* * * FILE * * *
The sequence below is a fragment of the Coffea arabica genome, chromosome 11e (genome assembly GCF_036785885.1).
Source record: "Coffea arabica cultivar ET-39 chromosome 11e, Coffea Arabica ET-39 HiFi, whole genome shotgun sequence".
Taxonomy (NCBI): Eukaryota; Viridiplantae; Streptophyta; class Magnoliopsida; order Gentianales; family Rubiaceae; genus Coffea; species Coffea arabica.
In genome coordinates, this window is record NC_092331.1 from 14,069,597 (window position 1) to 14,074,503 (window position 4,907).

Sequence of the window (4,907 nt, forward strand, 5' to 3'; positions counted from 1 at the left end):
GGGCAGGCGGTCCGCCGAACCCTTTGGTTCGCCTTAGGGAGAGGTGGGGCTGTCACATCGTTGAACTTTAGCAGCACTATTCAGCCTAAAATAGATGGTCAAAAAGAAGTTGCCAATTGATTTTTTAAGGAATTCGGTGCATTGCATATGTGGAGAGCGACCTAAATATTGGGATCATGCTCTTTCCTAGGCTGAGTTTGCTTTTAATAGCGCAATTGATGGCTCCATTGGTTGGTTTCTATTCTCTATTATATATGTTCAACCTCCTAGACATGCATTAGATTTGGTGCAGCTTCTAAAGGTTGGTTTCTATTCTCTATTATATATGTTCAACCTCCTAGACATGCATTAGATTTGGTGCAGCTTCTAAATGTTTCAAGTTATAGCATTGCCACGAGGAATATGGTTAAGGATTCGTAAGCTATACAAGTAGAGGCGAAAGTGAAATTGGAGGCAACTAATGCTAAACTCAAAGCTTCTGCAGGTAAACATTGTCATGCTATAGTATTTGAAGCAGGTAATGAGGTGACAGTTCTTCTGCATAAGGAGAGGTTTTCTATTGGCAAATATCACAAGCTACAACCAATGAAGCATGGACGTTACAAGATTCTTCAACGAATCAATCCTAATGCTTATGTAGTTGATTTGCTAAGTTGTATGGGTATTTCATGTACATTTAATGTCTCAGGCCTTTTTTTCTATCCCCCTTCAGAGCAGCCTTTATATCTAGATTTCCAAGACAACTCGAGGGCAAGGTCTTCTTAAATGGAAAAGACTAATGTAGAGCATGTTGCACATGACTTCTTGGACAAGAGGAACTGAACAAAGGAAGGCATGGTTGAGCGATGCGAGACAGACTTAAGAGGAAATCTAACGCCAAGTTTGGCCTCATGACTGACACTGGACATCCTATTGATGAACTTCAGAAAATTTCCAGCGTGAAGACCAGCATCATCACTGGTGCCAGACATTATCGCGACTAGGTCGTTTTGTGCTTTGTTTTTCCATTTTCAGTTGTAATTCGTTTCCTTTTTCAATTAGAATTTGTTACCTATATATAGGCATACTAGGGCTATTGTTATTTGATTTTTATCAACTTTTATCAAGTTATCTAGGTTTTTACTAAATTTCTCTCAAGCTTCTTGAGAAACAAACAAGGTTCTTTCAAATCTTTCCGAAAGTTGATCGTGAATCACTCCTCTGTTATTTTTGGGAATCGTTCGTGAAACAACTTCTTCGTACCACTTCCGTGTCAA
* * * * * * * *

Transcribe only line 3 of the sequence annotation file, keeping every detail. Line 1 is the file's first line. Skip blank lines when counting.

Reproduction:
Taxonomy (NCBI): Eukaryota; Viridiplantae; Streptophyta; class Magnoliopsida; order Gentianales; family Rubiaceae; genus Coffea; species Coffea arabica.